DON’T FORGET YOUR VITAMINS
A study giving B vitamins to people with cognitive impairment and a high level of a blood marker for B vitamin status called homocysteine (raised in half of people over age 60) reported almost 9 times less shrinkage in the areas of the brain associated with Alzheimer’s and more than 70% less brain shrinkage overall in those given B vitamins (B6 20mg, folic acid 800mcg and B12 500mcg) versus placebo – as long as they had adequate blood levels of omega-3 fats found in oily fish. Those with low blood levels of omega-3 didn’t derive benefit from the extra B vitamins. That’s why it is important to make sure you are getting enough B vitamins ad omega-3 fats both from diet and supplements. Two in five people over 61 have insufficient B12 to prevent accelerated brain shrinkage, often due to poor asbsorption, not dietary deficiency (B12 is in animal products).
Read more about how to protect your brain with vitamins and omega-3 fats here: https://foodforthebrain.org/preventing-alzheimers-disease/
Douaud G, Refsum H, de Jager CA, Jacoby R, Nichols TE, Smith SM, et al. Preventing Alzheimer’s disease-related gray matter atrophy by B-vitamin treatment. Proc Natl Acad Sci U S A. 2013; 110: 9523-8.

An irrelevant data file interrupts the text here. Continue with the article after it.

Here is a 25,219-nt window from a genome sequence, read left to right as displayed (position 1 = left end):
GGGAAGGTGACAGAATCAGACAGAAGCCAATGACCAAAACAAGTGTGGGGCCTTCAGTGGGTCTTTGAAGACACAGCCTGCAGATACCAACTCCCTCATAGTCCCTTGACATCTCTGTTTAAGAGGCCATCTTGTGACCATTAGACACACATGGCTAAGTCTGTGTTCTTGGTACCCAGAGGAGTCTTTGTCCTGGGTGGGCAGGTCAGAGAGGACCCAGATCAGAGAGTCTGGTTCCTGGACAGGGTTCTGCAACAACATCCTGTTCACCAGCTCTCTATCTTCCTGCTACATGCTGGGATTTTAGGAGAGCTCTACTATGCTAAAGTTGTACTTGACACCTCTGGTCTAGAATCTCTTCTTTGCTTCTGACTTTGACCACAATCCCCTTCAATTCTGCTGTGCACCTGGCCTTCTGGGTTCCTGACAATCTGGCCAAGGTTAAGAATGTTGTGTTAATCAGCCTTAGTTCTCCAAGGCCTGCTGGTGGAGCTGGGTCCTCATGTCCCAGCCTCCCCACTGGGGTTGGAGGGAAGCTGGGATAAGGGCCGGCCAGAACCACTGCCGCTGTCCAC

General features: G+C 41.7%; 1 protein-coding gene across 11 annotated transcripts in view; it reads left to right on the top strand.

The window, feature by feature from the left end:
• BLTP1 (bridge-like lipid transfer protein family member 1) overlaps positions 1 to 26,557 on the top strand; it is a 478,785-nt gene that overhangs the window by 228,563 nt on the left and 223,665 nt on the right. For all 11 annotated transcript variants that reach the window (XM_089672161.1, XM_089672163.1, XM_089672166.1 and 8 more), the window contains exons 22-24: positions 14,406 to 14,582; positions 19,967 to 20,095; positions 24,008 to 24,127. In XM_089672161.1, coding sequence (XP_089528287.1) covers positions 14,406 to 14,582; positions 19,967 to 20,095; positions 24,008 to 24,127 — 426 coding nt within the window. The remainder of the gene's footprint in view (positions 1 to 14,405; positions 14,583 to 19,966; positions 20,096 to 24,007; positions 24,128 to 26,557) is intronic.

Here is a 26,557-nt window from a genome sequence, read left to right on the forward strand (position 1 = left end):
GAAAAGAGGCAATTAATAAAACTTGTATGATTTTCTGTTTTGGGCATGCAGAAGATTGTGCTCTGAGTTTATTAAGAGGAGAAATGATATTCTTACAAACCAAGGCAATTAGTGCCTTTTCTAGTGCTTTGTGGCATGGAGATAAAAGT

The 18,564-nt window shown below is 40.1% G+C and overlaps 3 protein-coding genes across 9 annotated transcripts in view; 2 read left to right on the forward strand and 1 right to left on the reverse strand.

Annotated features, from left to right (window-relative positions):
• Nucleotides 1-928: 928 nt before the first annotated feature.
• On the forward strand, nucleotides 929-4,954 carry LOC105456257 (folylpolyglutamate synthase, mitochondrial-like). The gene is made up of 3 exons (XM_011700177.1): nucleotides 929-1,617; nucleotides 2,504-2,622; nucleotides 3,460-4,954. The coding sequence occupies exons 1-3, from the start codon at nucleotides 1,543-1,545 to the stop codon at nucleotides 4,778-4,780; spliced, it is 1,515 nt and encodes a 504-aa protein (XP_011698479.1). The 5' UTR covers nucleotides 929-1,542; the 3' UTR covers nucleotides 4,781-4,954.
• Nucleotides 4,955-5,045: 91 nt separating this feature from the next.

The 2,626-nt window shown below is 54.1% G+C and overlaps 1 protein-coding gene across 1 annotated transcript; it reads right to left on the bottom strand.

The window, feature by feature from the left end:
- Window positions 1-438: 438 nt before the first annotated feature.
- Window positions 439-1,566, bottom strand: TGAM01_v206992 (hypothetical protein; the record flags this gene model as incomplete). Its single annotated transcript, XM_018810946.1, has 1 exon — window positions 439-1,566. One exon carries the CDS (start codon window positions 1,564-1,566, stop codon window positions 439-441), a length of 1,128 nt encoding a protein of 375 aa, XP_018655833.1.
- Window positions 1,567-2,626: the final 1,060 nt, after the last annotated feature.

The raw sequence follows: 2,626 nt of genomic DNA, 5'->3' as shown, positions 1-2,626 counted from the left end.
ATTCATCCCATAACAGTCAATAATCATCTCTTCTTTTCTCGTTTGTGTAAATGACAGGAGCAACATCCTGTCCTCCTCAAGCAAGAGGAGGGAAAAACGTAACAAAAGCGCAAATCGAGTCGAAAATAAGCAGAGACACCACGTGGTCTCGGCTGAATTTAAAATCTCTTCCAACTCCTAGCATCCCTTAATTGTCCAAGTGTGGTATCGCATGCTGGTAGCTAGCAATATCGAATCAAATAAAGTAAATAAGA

Jernerén F, Elshorbagy AK, Oulhaj A, Smith SM, Refsum H, Smith AD. Brain atrophy in cognitively impaired elderly: the importance of long-chain ω-3 fatty acids and B vitamin status in a randomized controlled trial. Am J Clin Nutr. 2015 Jul;102(1):215-21. doi: 10.3945/ajcn.114.103283. Epub 2015 Apr 15. PMID: 25877495.
Vogiatzoglou A, Refsum H, Johnston C, Smith SM, Bradley KM, de Jager C, Budge MM, Smith AD. Vitamin B12 status and rate of brain volume loss in community-dwelling elderly. Neurology. 2008 Sep 9;71(11):826-32. doi: 10.1212/01.wnl.0000325581.26991.f2. PMID: 18779510.